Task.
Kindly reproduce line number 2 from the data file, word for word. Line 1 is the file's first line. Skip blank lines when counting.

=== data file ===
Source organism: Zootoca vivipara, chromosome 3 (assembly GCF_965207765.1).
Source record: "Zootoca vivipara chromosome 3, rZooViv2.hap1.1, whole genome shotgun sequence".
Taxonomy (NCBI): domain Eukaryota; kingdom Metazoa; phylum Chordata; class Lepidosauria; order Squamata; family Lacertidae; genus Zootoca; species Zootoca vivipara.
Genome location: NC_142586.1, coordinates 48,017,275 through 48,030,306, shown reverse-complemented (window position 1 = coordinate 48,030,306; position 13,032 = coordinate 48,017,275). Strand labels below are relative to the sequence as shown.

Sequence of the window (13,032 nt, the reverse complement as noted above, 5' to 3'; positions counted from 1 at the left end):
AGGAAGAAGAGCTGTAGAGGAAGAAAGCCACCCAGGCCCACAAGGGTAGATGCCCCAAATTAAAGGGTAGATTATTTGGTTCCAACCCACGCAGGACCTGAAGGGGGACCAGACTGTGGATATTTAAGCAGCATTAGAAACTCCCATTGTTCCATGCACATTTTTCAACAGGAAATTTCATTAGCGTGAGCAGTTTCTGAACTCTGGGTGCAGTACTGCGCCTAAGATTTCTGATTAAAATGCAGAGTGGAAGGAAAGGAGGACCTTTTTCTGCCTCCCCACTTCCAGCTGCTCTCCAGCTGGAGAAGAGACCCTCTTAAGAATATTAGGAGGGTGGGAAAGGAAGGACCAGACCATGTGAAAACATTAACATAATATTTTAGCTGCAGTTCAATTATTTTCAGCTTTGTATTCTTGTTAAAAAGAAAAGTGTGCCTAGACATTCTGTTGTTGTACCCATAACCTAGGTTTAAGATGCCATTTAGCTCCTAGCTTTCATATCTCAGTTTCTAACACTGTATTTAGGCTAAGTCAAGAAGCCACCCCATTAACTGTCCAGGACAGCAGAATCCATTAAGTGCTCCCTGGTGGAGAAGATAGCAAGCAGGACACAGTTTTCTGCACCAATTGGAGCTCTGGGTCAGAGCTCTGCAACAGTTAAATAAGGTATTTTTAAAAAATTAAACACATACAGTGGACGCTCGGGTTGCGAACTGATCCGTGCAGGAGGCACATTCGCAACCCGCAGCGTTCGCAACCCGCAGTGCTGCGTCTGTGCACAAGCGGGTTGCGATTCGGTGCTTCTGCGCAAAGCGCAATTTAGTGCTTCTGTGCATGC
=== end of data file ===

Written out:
Source record: "Zootoca vivipara chromosome 3, rZooViv2.hap1.1, whole genome shotgun sequence".